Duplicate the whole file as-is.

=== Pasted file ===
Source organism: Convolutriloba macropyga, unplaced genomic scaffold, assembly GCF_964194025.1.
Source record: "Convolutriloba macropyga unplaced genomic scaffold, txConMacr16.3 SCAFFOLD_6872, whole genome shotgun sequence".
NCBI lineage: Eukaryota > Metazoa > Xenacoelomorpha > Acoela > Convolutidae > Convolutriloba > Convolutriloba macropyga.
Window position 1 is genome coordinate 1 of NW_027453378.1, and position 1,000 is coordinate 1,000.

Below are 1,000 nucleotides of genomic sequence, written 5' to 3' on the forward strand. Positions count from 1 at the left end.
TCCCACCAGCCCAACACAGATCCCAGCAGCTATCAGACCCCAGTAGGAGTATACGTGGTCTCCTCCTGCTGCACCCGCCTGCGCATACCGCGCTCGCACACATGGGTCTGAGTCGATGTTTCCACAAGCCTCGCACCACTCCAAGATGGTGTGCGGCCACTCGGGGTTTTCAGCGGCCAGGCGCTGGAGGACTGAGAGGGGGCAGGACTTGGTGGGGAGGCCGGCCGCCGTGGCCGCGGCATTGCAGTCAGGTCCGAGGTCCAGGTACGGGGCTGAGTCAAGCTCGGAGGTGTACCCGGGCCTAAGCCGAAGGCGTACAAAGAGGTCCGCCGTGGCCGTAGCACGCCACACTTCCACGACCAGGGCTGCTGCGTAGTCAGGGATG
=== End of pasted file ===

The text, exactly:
Source organism: Convolutriloba macropyga, unplaced genomic scaffold, assembly GCF_964194025.1.
Source record: "Convolutriloba macropyga unplaced genomic scaffold, txConMacr16.3 SCAFFOLD_6872, whole genome shotgun sequence".
NCBI lineage: Eukaryota > Metazoa > Xenacoelomorpha > Acoela > Convolutidae > Convolutriloba > Convolutriloba macropyga.
Window position 1 is genome coordinate 1 of NW_027453378.1, and position 1,000 is coordinate 1,000.

Below are 1,000 nucleotides of genomic sequence, written 5' to 3' on the forward strand. Positions count from 1 at the left end.
TCCCACCAGCCCAACACAGATCCCAGCAGCTATCAGACCCCAGTAGGAGTATACGTGGTCTCCTCCTGCTGCACCCGCCTGCGCATACCGCGCTCGCACACATGGGTCTGAGTCGATGTTTCCACAAGCCTCGCACCACTCCAAGATGGTGTGCGGCCACTCGGGGTTTTCAGCGGCCAGGCGCTGGAGGACTGAGAGGGGGCAGGACTTGGTGGGGAGGCCGGCCGCCGTGGCCGCGGCATTGCAGTCAGGTCCGAGGTCCAGGTACGGGGCTGAGTCAAGCTCGGAGGTGTACCCGGGCCTAAGCCGAAGGCGTACAAAGAGGTCCGCCGTGGCCGTAGCACGCCACACTTCCACGACCAGGGCTGCTGCGTAGTCAGGGATG